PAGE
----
Somali president's palace under attack from al-Shabab

Security personnel in front of Villa Somalia - February 2014

Islamist al-Shabab militants have attacked the presidential palace in the Somali capital, Mogadishu, and entered the heavily fortified compound.

An al-Shabab spokesman said fighting was ongoing, but a government official told the BBC the attack was over and the militants had all been killed.

President Hassan Sheikh Mohamud was not at the palace at the time.
The al-Qaeda-aligned al-Shabab group lost control of Mogadishu in 2011, but often carries out attacks in the city.

The group has vowed to step up attacks during the Islamic holy month of Ramadan.
On Saturday, a suicide car bomb exploded near the capital's parliament building, killing at least four people.
The BBC's Mohammed Moalimu in Mogadishu says President Mohamud was attending a function at the residence of the UN special envoy to Somalia, near the airport.

A large contingent of the Somali military police accompanied him, leaving the presidential palace, known as Villa Somalia, mainly under the protection of African Union soldiers, he says.
The presidential palace is the seat of government and many top government officials live and work there.
Villa Somalia is one of the most heavily guarded areas in Somalia
It is not clear if the prime minister and speaker of parliament were in the compound when it was attacked.
"We have entered the so-called presidential palace. We have now captured some parts of the palace and fighting is still going on," al-Shabab spokesman Sheikh Abdiasis Abu Musab told the Reuters news agency.
The spokesman said that 14 government soldiers had been killed in the attack.

However a government official, who asked not to be named, told the BBC the situation was now under control and that attackers had all been killed.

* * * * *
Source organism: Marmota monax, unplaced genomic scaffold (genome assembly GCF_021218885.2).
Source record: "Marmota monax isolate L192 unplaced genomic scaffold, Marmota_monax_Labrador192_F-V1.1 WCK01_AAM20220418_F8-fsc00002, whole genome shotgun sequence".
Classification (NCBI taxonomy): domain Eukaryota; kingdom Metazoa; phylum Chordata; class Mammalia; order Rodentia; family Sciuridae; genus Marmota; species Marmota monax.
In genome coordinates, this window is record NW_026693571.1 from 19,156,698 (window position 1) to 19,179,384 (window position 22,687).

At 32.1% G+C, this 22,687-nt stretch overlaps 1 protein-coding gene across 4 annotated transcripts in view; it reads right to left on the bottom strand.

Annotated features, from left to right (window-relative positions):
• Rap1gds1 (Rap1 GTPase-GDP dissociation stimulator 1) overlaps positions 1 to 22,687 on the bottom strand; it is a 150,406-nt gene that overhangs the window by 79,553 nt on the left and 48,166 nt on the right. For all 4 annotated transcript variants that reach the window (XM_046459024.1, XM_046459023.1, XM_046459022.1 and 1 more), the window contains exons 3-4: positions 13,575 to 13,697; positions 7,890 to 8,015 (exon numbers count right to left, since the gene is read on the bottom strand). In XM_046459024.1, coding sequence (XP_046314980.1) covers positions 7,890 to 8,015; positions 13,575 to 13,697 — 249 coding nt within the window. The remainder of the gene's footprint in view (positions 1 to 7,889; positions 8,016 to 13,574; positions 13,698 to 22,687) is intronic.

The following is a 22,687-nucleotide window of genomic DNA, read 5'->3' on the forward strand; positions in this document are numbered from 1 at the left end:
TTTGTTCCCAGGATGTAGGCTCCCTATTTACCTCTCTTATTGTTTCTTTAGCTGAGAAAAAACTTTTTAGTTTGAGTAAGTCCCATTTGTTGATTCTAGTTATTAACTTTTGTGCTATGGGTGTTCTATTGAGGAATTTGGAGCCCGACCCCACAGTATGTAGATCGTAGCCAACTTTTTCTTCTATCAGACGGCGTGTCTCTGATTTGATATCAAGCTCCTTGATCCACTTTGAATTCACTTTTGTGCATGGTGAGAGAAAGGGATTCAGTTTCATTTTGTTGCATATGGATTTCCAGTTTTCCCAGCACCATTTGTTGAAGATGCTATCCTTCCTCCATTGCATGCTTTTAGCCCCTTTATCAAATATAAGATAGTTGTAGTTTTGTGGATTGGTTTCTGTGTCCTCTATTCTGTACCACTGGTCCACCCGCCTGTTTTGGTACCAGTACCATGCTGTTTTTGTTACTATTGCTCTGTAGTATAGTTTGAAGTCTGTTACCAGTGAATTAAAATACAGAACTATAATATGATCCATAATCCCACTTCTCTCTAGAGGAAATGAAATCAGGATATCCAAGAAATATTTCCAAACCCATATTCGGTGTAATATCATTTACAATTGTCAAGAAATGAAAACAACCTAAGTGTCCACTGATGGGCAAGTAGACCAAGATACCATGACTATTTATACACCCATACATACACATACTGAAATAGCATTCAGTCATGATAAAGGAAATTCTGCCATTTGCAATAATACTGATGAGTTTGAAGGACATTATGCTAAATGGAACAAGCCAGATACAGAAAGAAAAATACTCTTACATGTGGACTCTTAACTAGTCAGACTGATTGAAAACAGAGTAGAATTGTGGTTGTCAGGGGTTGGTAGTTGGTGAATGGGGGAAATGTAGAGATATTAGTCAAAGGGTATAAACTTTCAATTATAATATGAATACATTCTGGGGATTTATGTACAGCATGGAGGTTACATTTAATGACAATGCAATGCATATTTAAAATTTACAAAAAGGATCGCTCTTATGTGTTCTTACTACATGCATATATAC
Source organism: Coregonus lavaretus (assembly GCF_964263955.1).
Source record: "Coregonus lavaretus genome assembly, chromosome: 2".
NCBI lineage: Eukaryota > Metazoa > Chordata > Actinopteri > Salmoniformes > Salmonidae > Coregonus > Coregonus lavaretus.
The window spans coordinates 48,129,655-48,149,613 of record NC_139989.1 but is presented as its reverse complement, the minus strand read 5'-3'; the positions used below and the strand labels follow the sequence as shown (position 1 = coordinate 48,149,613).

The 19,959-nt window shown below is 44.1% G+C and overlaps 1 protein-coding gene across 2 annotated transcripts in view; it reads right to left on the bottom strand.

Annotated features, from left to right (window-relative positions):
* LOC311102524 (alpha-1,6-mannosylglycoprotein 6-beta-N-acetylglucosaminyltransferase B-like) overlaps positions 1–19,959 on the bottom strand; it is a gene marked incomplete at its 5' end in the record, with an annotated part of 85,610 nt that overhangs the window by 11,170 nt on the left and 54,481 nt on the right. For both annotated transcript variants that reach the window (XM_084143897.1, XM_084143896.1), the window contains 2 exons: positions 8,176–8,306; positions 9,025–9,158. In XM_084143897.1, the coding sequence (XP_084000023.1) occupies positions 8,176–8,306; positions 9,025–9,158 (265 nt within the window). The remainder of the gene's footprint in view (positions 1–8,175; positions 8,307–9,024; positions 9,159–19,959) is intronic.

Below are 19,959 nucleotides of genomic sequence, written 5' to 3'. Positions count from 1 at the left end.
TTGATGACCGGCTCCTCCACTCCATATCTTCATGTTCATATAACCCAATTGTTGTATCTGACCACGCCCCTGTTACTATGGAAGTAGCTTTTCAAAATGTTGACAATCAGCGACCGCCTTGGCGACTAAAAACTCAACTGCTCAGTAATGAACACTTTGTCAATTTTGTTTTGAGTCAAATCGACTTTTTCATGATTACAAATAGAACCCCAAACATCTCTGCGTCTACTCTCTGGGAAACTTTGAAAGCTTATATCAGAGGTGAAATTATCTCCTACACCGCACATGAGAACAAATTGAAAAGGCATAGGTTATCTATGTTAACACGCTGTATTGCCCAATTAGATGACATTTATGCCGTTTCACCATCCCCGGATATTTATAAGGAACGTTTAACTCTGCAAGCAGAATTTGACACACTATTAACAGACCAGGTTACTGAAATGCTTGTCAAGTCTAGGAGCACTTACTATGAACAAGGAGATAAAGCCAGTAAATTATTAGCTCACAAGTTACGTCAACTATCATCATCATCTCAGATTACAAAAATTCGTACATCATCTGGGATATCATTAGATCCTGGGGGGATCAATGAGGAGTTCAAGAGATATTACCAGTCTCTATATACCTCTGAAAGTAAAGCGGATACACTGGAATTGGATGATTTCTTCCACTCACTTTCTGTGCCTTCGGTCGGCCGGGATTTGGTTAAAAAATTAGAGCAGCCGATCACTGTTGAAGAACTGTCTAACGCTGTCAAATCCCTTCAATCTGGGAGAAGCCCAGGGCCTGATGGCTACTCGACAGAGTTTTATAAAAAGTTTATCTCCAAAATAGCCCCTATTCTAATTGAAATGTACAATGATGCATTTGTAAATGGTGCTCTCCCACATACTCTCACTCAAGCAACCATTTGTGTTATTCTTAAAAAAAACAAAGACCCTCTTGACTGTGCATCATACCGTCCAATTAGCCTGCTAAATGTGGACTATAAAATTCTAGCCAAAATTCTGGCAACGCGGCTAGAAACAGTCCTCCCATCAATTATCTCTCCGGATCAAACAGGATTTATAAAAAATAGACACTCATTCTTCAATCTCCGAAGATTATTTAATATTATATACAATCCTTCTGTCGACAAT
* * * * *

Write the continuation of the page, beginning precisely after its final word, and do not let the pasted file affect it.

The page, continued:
He declined to comment on the number of casualties.

'Bullets flying around' A security official told the AFP news agency that there were at least nine attackers involved in the raid and all had been killed.

The raid is believed to have started with a car bomb at a barrier near the entrance to the compound, after which the militants attacked from two directions, he says.

Halimo Nure, a local resident, told AFP that bullets were "flying around".

"There is shooting and gunfire, there are also explosions like they are using grenades."

Al-Shabab militants staged a similar attack on Villa Somalia in February when a car bomb exploded at the gate of the presidential palace, followed by a fierce gun battle inside.

A high-level meeting on how to beef up security in the capital was held at parliament on Monday night, a statement from the prime minister's office said.

Despite losing Mogadishu and other key cities over the last three years, al-Shabab still controls many smaller towns and rural areas of the country.

Some 22,000 African Union troops are helping the UN-backed government battle al-Shabab, which wants to create an Islamic state.
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